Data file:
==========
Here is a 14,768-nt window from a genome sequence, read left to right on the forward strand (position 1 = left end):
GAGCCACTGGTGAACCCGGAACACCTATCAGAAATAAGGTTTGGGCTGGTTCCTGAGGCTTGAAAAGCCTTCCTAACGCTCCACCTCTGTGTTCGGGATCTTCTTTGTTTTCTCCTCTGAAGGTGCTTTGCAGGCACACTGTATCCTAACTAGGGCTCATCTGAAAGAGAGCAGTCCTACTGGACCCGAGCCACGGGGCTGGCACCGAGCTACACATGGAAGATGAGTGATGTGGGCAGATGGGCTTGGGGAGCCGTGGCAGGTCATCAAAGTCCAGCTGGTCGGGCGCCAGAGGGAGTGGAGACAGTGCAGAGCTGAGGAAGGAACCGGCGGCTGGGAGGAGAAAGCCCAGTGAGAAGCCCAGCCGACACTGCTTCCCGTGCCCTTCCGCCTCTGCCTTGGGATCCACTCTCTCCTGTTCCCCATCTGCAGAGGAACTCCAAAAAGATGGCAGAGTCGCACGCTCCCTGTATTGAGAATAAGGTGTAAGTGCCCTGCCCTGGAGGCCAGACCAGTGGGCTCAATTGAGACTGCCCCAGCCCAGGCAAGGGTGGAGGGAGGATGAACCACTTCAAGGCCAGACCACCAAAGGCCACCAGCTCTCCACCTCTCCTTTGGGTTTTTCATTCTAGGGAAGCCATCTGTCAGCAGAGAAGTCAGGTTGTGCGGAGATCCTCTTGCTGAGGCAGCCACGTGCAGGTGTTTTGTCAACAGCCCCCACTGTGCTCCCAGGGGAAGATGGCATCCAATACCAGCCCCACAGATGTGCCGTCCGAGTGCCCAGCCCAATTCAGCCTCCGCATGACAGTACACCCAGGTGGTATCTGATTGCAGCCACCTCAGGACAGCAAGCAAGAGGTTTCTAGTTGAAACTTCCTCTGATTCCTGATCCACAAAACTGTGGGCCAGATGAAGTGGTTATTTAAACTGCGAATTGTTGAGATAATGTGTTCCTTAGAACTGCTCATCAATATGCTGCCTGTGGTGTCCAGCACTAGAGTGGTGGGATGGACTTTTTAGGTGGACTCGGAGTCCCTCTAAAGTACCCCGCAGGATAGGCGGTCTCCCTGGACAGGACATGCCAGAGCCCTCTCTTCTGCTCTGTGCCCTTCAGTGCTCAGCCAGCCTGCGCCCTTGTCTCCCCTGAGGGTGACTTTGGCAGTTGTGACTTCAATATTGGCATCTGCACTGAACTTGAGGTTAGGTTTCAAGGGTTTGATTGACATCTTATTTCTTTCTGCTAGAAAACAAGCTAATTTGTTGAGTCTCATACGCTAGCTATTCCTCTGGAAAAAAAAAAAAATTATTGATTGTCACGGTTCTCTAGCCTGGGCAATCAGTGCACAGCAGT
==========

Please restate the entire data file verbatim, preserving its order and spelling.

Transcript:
Here is a 14,768-nt window from a genome sequence, read left to right on the forward strand (position 1 = left end):
GAGCCACTGGTGAACCCGGAACACCTATCAGAAATAAGGTTTGGGCTGGTTCCTGAGGCTTGAAAAGCCTTCCTAACGCTCCACCTCTGTGTTCGGGATCTTCTTTGTTTTCTCCTCTGAAGGTGCTTTGCAGGCACACTGTATCCTAACTAGGGCTCATCTGAAAGAGAGCAGTCCTACTGGACCCGAGCCACGGGGCTGGCACCGAGCTACACATGGAAGATGAGTGATGTGGGCAGATGGGCTTGGGGAGCCGTGGCAGGTCATCAAAGTCCAGCTGGTCGGGCGCCAGAGGGAGTGGAGACAGTGCAGAGCTGAGGAAGGAACCGGCGGCTGGGAGGAGAAAGCCCAGTGAGAAGCCCAGCCGACACTGCTTCCCGTGCCCTTCCGCCTCTGCCTTGGGATCCACTCTCTCCTGTTCCCCATCTGCAGAGGAACTCCAAAAAGATGGCAGAGTCGCACGCTCCCTGTATTGAGAATAAGGTGTAAGTGCCCTGCCCTGGAGGCCAGACCAGTGGGCTCAATTGAGACTGCCCCAGCCCAGGCAAGGGTGGAGGGAGGATGAACCACTTCAAGGCCAGACCACCAAAGGCCACCAGCTCTCCACCTCTCCTTTGGGTTTTTCATTCTAGGGAAGCCATCTGTCAGCAGAGAAGTCAGGTTGTGCGGAGATCCTCTTGCTGAGGCAGCCACGTGCAGGTGTTTTGTCAACAGCCCCCACTGTGCTCCCAGGGGAAGATGGCATCCAATACCAGCCCCACAGATGTGCCGTCCGAGTGCCCAGCCCAATTCAGCCTCCGCATGACAGTACACCCAGGTGGTATCTGATTGCAGCCACCTCAGGACAGCAAGCAAGAGGTTTCTAGTTGAAACTTCCTCTGATTCCTGATCCACAAAACTGTGGGCCAGATGAAGTGGTTATTTAAACTGCGAATTGTTGAGATAATGTGTTCCTTAGAACTGCTCATCAATATGCTGCCTGTGGTGTCCAGCACTAGAGTGGTGGGATGGACTTTTTAGGTGGACTCGGAGTCCCTCTAAAGTACCCCGCAGGATAGGCGGTCTCCCTGGACAGGACATGCCAGAGCCCTCTCTTCTGCTCTGTGCCCTTCAGTGCTCAGCCAGCCTGCGCCCTTGTCTCCCCTGAGGGTGACTTTGGCAGTTGTGACTTCAATATTGGCATCTGCACTGAACTTGAGGTTAGGTTTCAAGGGTTTGATTGACATCTTATTTCTTTCTGCTAGAAAACAAGCTAATTTGTTGAGTCTCATACGCTAGCTATTCCTCTGGAAAAAAAAAAAAATTATTGATTGTCACGGTTCTCTAGCCTGGGCAATCAGTGCACAGCAGT